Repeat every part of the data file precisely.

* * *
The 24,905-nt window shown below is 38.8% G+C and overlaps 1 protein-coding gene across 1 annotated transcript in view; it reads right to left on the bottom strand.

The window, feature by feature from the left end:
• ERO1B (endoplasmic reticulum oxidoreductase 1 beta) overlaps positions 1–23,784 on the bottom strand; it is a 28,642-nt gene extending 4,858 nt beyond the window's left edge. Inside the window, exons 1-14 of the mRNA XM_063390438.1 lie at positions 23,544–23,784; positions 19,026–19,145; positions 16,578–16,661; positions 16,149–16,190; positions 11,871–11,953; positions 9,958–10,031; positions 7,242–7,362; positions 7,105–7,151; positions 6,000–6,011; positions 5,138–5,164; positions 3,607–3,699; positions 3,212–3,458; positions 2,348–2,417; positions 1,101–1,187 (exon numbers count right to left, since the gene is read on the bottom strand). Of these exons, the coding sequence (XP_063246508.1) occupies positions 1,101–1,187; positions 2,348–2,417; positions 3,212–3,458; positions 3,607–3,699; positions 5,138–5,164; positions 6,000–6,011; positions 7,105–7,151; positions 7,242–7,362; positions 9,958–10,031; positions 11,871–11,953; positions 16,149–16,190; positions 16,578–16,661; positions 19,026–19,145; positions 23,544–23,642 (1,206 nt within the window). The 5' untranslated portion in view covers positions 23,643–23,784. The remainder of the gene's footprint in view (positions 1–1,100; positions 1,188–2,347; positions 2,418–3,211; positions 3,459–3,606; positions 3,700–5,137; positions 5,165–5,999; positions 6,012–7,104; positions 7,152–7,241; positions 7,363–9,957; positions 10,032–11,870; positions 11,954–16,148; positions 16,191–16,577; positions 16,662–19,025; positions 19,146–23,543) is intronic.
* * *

The 24,905-nt window shown below is 38.8% G+C and overlaps 1 protein-coding gene across 1 annotated transcript in view; it reads right to left on the bottom strand.

The window, feature by feature from the left end:
• ERO1B (endoplasmic reticulum oxidoreductase 1 beta) overlaps positions 1–23,784 on the bottom strand; it is a 28,642-nt gene extending 4,858 nt beyond the window's left edge. Inside the window, exons 1-14 of the mRNA XM_063390438.1 lie at positions 23,544–23,784; positions 19,026–19,145; positions 16,578–16,661; positions 16,149–16,190; positions 11,871–11,953; positions 9,958–10,031; positions 7,242–7,362; positions 7,105–7,151; positions 6,000–6,011; positions 5,138–5,164; positions 3,607–3,699; positions 3,212–3,458; positions 2,348–2,417; positions 1,101–1,187 (exon numbers count right to left, since the gene is read on the bottom strand). Of these exons, the coding sequence (XP_063246508.1) occupies positions 1,101–1,187; positions 2,348–2,417; positions 3,212–3,458; positions 3,607–3,699; positions 5,138–5,164; positions 6,000–6,011; positions 7,105–7,151; positions 7,242–7,362; positions 9,958–10,031; positions 11,871–11,953; positions 16,149–16,190; positions 16,578–16,661; positions 19,026–19,145; positions 23,544–23,642 (1,206 nt within the window). The 5' untranslated portion in view covers positions 23,643–23,784. The remainder of the gene's footprint in view (positions 1–1,100; positions 1,188–2,347; positions 2,418–3,211; positions 3,459–3,606; positions 3,700–5,137; positions 5,165–5,999; positions 6,012–7,104; positions 7,152–7,241; positions 7,363–9,957; positions 10,032–11,870; positions 11,954–16,148; positions 16,191–16,577; positions 16,662–19,025; positions 19,146–23,543) is intronic.